People’s Bank of China

July 6, 2011

The Chinese one-year lending and deposit rates have been lifted for the fifth time since October 19, 2010.  Each increase amounted to 25 basis points.  From cyclical lows maintained December 2008 until October 2010 of 5.31% and 2.25%, respectively, the key central bank rates have now climbed back 125 basis points to 6.56% and 3.50%.  The last cyclical peaks in 2008 until the first of five cuts between September and December of that year were at 7.47% and 4.14%.  The new current rate levels are marginally above the mid-point between the 2009 cyclical lows and prior cyclical highs.  The People’s Bank of China has also lifted reserve requirements a dozen times since February 2010, six times last year and six times so far in 2011.  Their most recent increases were done on May 12 and June 14, each by 50 basis points.  The reserve ratio now stands at 21.5%.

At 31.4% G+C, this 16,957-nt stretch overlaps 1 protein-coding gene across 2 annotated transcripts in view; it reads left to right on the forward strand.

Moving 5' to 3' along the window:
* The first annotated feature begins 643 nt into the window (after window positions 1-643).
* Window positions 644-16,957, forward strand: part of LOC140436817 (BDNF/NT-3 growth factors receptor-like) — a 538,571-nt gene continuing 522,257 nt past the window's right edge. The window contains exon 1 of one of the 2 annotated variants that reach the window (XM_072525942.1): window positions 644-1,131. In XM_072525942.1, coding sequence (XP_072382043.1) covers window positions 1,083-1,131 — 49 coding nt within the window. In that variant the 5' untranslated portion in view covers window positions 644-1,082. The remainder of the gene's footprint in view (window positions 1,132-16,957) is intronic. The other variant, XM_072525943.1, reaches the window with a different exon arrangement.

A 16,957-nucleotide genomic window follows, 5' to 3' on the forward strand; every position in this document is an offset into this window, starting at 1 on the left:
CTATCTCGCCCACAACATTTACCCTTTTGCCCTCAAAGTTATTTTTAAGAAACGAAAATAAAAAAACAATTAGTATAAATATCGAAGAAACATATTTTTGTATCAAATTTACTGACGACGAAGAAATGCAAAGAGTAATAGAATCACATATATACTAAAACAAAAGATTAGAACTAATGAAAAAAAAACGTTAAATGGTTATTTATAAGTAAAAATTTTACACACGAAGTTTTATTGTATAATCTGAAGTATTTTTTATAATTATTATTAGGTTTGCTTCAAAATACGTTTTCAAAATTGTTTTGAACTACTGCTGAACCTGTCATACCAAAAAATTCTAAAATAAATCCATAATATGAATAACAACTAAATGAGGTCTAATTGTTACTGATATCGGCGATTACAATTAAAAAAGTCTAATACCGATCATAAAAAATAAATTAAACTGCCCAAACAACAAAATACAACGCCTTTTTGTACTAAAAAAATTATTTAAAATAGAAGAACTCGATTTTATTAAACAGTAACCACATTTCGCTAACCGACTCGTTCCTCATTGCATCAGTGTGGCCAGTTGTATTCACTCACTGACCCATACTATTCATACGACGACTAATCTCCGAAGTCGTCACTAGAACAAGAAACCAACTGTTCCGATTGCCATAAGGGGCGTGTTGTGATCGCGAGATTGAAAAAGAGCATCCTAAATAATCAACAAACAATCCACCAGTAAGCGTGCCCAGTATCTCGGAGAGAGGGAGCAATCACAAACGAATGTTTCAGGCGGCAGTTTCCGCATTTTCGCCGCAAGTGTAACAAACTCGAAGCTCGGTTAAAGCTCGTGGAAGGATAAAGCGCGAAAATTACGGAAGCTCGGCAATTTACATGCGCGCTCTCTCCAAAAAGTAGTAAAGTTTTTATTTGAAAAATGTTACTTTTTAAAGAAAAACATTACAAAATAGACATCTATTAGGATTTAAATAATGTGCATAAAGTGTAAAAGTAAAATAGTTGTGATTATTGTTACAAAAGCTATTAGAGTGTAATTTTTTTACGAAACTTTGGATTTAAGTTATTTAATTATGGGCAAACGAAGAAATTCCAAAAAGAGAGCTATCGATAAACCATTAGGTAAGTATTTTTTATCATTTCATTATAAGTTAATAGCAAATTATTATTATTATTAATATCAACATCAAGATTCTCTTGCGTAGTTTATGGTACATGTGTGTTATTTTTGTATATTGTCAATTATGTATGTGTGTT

All of this tightening has helped cool China’s economy.  The composite purchasing managers index in June of 51.6 was a 27-month low and down from 52.8 in May and 55.2 at the end of 2010.  By tightening monetary policy in spite of slower growth, officials underscored the primacy of inflation containment.  The market reaction to this latest interest rate increase was nonetheless muted because, unlike earlier tightening moves, investors believe that today’s action represents the last step before a pause.  Sentiment had not been so inclined in the case of previous squeezes of monetary policy.

Copyright Larry Greenberg 2011.  All rights reserved.  No secondary distribution without express permission.

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